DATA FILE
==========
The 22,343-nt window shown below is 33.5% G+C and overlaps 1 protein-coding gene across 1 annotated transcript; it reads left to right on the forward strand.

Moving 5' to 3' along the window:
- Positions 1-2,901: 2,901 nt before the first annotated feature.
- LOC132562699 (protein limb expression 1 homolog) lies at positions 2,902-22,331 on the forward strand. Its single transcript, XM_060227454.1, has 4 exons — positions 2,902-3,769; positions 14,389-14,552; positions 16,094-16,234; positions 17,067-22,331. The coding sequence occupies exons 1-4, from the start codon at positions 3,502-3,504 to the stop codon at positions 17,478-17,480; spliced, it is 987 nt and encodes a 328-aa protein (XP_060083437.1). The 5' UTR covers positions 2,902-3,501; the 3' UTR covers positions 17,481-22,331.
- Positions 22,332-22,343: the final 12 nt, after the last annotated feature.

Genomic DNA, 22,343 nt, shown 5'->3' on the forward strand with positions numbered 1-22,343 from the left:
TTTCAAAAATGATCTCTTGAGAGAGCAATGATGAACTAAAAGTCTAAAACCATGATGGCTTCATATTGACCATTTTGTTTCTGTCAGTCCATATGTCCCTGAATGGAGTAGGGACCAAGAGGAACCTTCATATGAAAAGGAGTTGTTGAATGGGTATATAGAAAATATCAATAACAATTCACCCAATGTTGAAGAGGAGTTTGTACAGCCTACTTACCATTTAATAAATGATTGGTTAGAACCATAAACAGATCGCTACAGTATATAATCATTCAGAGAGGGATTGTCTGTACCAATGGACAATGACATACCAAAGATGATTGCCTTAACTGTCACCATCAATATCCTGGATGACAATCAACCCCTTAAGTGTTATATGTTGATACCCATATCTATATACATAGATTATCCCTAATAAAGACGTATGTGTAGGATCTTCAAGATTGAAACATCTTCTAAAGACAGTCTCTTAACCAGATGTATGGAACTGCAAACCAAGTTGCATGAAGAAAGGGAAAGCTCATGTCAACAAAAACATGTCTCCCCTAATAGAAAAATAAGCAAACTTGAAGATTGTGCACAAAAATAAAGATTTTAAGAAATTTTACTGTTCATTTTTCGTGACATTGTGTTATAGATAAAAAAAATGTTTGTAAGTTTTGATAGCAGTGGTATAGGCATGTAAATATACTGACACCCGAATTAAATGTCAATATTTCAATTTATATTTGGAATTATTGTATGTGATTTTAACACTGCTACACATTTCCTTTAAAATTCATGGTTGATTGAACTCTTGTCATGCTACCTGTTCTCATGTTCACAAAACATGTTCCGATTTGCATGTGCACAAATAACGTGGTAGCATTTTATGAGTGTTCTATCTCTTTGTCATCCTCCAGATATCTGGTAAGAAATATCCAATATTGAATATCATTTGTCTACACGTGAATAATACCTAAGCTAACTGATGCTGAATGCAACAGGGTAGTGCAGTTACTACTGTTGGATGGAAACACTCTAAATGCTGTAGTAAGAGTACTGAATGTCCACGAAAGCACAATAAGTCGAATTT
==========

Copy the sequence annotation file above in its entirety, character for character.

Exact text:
The 22,343-nt window shown below is 33.5% G+C and overlaps 1 protein-coding gene across 1 annotated transcript; it reads left to right on the forward strand.

Moving 5' to 3' along the window:
- Positions 1-2,901: 2,901 nt before the first annotated feature.
- LOC132562699 (protein limb expression 1 homolog) lies at positions 2,902-22,331 on the forward strand. Its single transcript, XM_060227454.1, has 4 exons — positions 2,902-3,769; positions 14,389-14,552; positions 16,094-16,234; positions 17,067-22,331. The coding sequence occupies exons 1-4, from the start codon at positions 3,502-3,504 to the stop codon at positions 17,478-17,480; spliced, it is 987 nt and encodes a 328-aa protein (XP_060083437.1). The 5' UTR covers positions 2,902-3,501; the 3' UTR covers positions 17,481-22,331.
- Positions 22,332-22,343: the final 12 nt, after the last annotated feature.

Genomic DNA, 22,343 nt, shown 5'->3' on the forward strand with positions numbered 1-22,343 from the left:
TTTCAAAAATGATCTCTTGAGAGAGCAATGATGAACTAAAAGTCTAAAACCATGATGGCTTCATATTGACCATTTTGTTTCTGTCAGTCCATATGTCCCTGAATGGAGTAGGGACCAAGAGGAACCTTCATATGAAAAGGAGTTGTTGAATGGGTATATAGAAAATATCAATAACAATTCACCCAATGTTGAAGAGGAGTTTGTACAGCCTACTTACCATTTAATAAATGATTGGTTAGAACCATAAACAGATCGCTACAGTATATAATCATTCAGAGAGGGATTGTCTGTACCAATGGACAATGACATACCAAAGATGATTGCCTTAACTGTCACCATCAATATCCTGGATGACAATCAACCCCTTAAGTGTTATATGTTGATACCCATATCTATATACATAGATTATCCCTAATAAAGACGTATGTGTAGGATCTTCAAGATTGAAACATCTTCTAAAGACAGTCTCTTAACCAGATGTATGGAACTGCAAACCAAGTTGCATGAAGAAAGGGAAAGCTCATGTCAACAAAAACATGTCTCCCCTAATAGAAAAATAAGCAAACTTGAAGATTGTGCACAAAAATAAAGATTTTAAGAAATTTTACTGTTCATTTTTCGTGACATTGTGTTATAGATAAAAAAAATGTTTGTAAGTTTTGATAGCAGTGGTATAGGCATGTAAATATACTGACACCCGAATTAAATGTCAATATTTCAATTTATATTTGGAATTATTGTATGTGATTTTAACACTGCTACACATTTCCTTTAAAATTCATGGTTGATTGAACTCTTGTCATGCTACCTGTTCTCATGTTCACAAAACATGTTCCGATTTGCATGTGCACAAATAACGTGGTAGCATTTTATGAGTGTTCTATCTCTTTGTCATCCTCCAGATATCTGGTAAGAAATATCCAATATTGAATATCATTTGTCTACACGTGAATAATACCTAAGCTAACTGATGCTGAATGCAACAGGGTAGTGCAGTTACTACTGTTGGATGGAAACACTCTAAATGCTGTAGTAAGAGTACTGAATGTCCACGAAAGCACAATAAGTCGAATTT